Feb 042010

When a state’s population exercises its voting and Tenth Amendment rights I typically find myself in an exuberant mood. Last week’s election in Oregon however, has taken me another direction.

First, I have to explain for the unaware, Oregon voters approved a targeted tax increase designed to reduce the state’s budget shortfall. I have no problem with a population making the difficult decision to raise taxes on themselves. Seriously that is fine with me.

Oregonians, however, raised the taxes on the top 2.5 percent of the state’s earners. While I am willing to accept some of you have been brainwashed by your professors, liberal politicians and other supporters of Karl Marx, and as a result see wealthy persons as evil, some of you will reject the “epic fail” of Marxist principles and see logic instead.

Though preceded by California, Oregon just proved conclusively that direct democracy is as guaranteed to fail as any other political system. When the masses –– comprised mostly of middle-to-lower income people –– realize they can legislate taking from the top, those who have succeeded lose their incentive to continue.

There is a misconception among liberals that people have some sort of moral obligation to take care of those less fortunate than themselves. What I find truly appalling is this idiotic concept of using government in any form as the vehicle to carry out this mandated altruism.

The reality of government is inefficiency. Period. Not once in history has government represented the most efficient means of doing anything. The president’s plan to distribute vaccines relies upon the U.S. Postal Service as the lead agency. Go to the Post Office off John F. Kennedy Parkway around noon someday; let me know how it goes.

If your life depends on the government’s efficient response, buy a bullet, rent the gun.

Back to Oregon, one of the most amusing responses to this lunacy comes from one of the patrons of modern liberalism. Chicago Mayor Richard Daley told the Wall Street Journal this week, “I’ve always thought America stands for (rewarding success). You finish high school. You work hard, go to college and you hope to succeed in life. I never knew it’s a class war — that those who succeed in life are the ones that have to bear all the burden. I never realized that. It will be a whole change in America that those who succeed and work hard, we’re gonna tax ‘em more than anyone else.”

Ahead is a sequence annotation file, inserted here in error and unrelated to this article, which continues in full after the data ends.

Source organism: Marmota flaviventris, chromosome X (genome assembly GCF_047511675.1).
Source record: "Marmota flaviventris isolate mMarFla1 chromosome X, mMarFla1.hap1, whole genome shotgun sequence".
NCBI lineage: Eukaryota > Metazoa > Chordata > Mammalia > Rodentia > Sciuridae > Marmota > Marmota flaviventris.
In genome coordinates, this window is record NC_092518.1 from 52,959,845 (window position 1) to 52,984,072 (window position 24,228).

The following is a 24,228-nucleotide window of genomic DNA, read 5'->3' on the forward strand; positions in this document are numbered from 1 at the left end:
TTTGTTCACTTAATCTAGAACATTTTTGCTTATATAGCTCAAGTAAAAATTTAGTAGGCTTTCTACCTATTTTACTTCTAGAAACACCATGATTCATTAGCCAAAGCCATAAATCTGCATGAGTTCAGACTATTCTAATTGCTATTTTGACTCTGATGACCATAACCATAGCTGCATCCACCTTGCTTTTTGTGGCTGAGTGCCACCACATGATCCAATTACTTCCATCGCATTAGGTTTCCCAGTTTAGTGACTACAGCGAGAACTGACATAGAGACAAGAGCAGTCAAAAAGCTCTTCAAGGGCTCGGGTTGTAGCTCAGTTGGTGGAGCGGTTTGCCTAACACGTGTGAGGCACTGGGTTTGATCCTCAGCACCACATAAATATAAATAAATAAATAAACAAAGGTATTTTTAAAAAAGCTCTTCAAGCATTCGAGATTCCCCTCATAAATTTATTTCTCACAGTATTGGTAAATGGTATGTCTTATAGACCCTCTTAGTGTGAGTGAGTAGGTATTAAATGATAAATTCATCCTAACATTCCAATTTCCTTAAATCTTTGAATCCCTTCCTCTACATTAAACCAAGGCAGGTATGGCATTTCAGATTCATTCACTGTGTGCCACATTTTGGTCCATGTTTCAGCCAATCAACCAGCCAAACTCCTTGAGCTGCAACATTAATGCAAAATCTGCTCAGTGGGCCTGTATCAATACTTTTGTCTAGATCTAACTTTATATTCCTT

When a Chicago politician is criticizing you for being too liberal, you may want to reconsider what it is you did to accomplish such a feat.
There is good news: The dim-witted Oregon voters have ensured the loss of most inbound residents in the targeted income brackets and many of the existing residents and corporations are now seeking residence elsewhere.

Mayor Daley applauded the shortsightedness of the Oregon voters for the simple reason they expect the revenue from soon-to-depart Oregonians will end up in his city.

In fact, Mayor Daley expressed his intent to recruit the besieged businesses to move to Chicago.

The fact of the matter is the successful have not done anything wrong by being successful. The businesses suffering at the hands of legislated socialism are largely the biggest employers in the state.

Now the unemployed who voted for this epic stupidity are chasing employers ­­–– prospective and existing –– out of the state.

The president has proposed a targeted increase in taxes on those making more than $250,000 a year to make up for his exorbitant budget shortfall. If he succeeds, the bottom 50 percent of the nation deserves to have the top 50 percent revolt.

This all comes down to a perception of entitlement. Apparently a great number of people feel the top performers financially in this country have done something wrong simply by being successful. That my friends, is an erroneous assumption.

If we allow the federal government to take from a population what they rightfully earned, we open the floodgates to them taking anything they want.
Believing in the benevolence of a government has never ended well. This one is no different.

Seth J. Stern is a senior journalism and sociology major. His hatred of liberalism is on display Fridays in the Collegian. Letters and feedback can be sent to letters@collegian.com.

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